How To Make a Herb Spiral in Your Polytunnel

A herb spiral is a landscaping idea for your polytunnel which will allow you to grow a larger quantity of different herbs in a smaller area. By raising a mounded spiral in which to plant herbs, you can create a range of habitats in a given space, meaning that moisture-loving plants like parsley can be grown close to dry-land herbs like rosemary and thyme.

In a polytunnel, where you can closely monitor the environmental conditions, it will be even easier to successfully grow herbs when you create a herb spiral. A polytunnel is a good place for a herb spiral as it will be sheltered and protected from the worst winds. Growing herbs in a polytunnel is beneficial because the herbs can help other growing plants by repelling certain pests, and by attracting beneficial insects and predators of pests.

Creating the Structure

The first stage in creating a herb spiral is building the spiral structure, which will provide a growing area which winds down clockwise from the top, at the centre, to the base, on the cooler, darker northern side. Your herb spiral can range in size from around 1m to 2m in diameter. Sticking within this sort of space will be best, as you will be able to fit in a wide range of herbs, whilst still being able to easily reach the top centre of the spiral.

You can create the structure for your herb spiral using bricks, stones, logs, or even household rubbish daubed together with clay. This basic structure should then be filled with compostable materials, with a layer of compost/ soil on top in which to plant your herbs.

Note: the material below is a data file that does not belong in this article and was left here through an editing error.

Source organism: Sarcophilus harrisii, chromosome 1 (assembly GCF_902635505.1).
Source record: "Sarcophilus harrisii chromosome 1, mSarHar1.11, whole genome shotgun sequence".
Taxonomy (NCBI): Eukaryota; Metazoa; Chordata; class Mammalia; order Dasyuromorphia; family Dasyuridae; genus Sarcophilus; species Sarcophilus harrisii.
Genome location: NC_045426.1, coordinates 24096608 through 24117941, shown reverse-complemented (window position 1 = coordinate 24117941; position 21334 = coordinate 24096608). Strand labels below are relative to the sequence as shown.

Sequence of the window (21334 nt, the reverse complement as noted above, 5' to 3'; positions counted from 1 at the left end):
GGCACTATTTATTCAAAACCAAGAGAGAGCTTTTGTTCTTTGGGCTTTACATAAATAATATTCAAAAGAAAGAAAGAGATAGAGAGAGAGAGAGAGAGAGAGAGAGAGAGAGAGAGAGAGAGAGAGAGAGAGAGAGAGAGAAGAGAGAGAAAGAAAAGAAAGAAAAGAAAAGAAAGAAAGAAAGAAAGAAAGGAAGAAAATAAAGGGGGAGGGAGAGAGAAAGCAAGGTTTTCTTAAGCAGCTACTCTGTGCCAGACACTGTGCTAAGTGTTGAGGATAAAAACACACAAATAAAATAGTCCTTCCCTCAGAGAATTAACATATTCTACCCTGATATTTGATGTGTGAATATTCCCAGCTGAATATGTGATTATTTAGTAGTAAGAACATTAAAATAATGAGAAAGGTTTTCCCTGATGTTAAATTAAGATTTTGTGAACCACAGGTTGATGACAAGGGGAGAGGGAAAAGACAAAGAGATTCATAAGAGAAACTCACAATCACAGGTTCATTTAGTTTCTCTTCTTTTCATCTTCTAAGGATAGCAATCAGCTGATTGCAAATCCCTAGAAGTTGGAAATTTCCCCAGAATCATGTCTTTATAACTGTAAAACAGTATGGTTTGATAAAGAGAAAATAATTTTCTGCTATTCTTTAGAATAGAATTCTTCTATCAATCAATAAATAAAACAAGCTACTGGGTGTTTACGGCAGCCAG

Planting Your Herb Spiral

Once you have created your herb spiral, it is time to plant your herbs. Mediterranean herbs such as rosemary, thyme and marjoram will like dry and fairly warm conditions. Place these at or near the top of the spiral, on the south facing side.

Sage and oregano will also enjoy a fairly dry position near the top of the spiral, though will benefit from the shade of the plants placed above them on the spiral. Coriander, dill and basil like more moisture than the above, but still need plenty of sun, so make sure they are on the sunny side of your spiral.

Plants such as parsley, mint and chives will enjoy shadier and moister conditions lower down and on the cooler northern side of the spiral. Understanding the needs of any new herb you wish to plant will help you realise where each should be placed on your herb spiral.

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